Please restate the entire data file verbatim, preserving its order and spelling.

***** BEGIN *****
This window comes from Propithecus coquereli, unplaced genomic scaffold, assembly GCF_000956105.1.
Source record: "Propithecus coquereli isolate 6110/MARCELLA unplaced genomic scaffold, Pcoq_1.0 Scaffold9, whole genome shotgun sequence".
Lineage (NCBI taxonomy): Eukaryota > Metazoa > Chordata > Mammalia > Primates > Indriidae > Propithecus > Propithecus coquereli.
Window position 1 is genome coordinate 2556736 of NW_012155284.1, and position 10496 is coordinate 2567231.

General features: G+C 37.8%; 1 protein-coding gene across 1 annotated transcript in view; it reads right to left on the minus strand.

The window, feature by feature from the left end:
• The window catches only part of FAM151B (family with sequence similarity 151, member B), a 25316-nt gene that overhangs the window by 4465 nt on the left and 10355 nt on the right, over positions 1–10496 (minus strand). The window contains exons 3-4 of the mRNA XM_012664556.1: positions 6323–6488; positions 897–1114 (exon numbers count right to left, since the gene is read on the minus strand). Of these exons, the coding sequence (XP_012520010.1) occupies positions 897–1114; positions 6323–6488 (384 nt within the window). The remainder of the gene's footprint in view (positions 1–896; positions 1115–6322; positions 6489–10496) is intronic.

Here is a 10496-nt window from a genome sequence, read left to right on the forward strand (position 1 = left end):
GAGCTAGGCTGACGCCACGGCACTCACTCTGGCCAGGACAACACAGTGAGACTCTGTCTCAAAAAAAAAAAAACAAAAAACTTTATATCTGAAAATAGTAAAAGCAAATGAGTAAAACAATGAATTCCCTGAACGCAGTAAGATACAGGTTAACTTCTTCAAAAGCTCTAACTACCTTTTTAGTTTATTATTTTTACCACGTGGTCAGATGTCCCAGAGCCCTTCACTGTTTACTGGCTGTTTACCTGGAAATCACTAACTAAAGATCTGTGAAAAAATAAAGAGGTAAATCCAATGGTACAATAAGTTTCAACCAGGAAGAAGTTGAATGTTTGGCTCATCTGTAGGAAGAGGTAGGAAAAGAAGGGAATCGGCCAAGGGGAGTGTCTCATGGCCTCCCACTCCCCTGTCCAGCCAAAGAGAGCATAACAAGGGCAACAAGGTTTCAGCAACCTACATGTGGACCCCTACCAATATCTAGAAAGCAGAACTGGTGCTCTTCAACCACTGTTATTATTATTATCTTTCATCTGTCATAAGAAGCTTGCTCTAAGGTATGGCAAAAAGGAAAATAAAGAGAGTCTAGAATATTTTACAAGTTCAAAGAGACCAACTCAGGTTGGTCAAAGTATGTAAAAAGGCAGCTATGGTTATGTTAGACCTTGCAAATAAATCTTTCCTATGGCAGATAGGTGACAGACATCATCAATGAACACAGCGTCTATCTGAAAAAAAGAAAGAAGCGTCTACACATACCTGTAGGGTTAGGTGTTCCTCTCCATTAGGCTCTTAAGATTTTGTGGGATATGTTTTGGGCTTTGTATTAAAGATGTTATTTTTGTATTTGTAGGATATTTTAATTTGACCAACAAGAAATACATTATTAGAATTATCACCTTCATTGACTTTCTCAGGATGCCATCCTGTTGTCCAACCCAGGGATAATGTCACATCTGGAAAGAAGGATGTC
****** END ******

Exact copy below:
This window comes from Propithecus coquereli, unplaced genomic scaffold, assembly GCF_000956105.1.
Source record: "Propithecus coquereli isolate 6110/MARCELLA unplaced genomic scaffold, Pcoq_1.0 Scaffold9, whole genome shotgun sequence".
Lineage (NCBI taxonomy): Eukaryota > Metazoa > Chordata > Mammalia > Primates > Indriidae > Propithecus > Propithecus coquereli.
Window position 1 is genome coordinate 2556736 of NW_012155284.1, and position 10496 is coordinate 2567231.

General features: G+C 37.8%; 1 protein-coding gene across 1 annotated transcript in view; it reads right to left on the minus strand.

The window, feature by feature from the left end:
• The window catches only part of FAM151B (family with sequence similarity 151, member B), a 25316-nt gene that overhangs the window by 4465 nt on the left and 10355 nt on the right, over positions 1–10496 (minus strand). The window contains exons 3-4 of the mRNA XM_012664556.1: positions 6323–6488; positions 897–1114 (exon numbers count right to left, since the gene is read on the minus strand). Of these exons, the coding sequence (XP_012520010.1) occupies positions 897–1114; positions 6323–6488 (384 nt within the window). The remainder of the gene's footprint in view (positions 1–896; positions 1115–6322; positions 6489–10496) is intronic.

Here is a 10496-nt window from a genome sequence, read left to right on the forward strand (position 1 = left end):
GAGCTAGGCTGACGCCACGGCACTCACTCTGGCCAGGACAACACAGTGAGACTCTGTCTCAAAAAAAAAAAAACAAAAAACTTTATATCTGAAAATAGTAAAAGCAAATGAGTAAAACAATGAATTCCCTGAACGCAGTAAGATACAGGTTAACTTCTTCAAAAGCTCTAACTACCTTTTTAGTTTATTATTTTTACCACGTGGTCAGATGTCCCAGAGCCCTTCACTGTTTACTGGCTGTTTACCTGGAAATCACTAACTAAAGATCTGTGAAAAAATAAAGAGGTAAATCCAATGGTACAATAAGTTTCAACCAGGAAGAAGTTGAATGTTTGGCTCATCTGTAGGAAGAGGTAGGAAAAGAAGGGAATCGGCCAAGGGGAGTGTCTCATGGCCTCCCACTCCCCTGTCCAGCCAAAGAGAGCATAACAAGGGCAACAAGGTTTCAGCAACCTACATGTGGACCCCTACCAATATCTAGAAAGCAGAACTGGTGCTCTTCAACCACTGTTATTATTATTATCTTTCATCTGTCATAAGAAGCTTGCTCTAAGGTATGGCAAAAAGGAAAATAAAGAGAGTCTAGAATATTTTACAAGTTCAAAGAGACCAACTCAGGTTGGTCAAAGTATGTAAAAAGGCAGCTATGGTTATGTTAGACCTTGCAAATAAATCTTTCCTATGGCAGATAGGTGACAGACATCATCAATGAACACAGCGTCTATCTGAAAAAAAGAAAGAAGCGTCTACACATACCTGTAGGGTTAGGTGTTCCTCTCCATTAGGCTCTTAAGATTTTGTGGGATATGTTTTGGGCTTTGTATTAAAGATGTTATTTTTGTATTTGTAGGATATTTTAATTTGACCAACAAGAAATACATTATTAGAATTATCACCTTCATTGACTTTCTCAGGATGCCATCCTGTTGTCCAACCCAGGGATAATGTCACATCTGGAAAGAAGGATGTC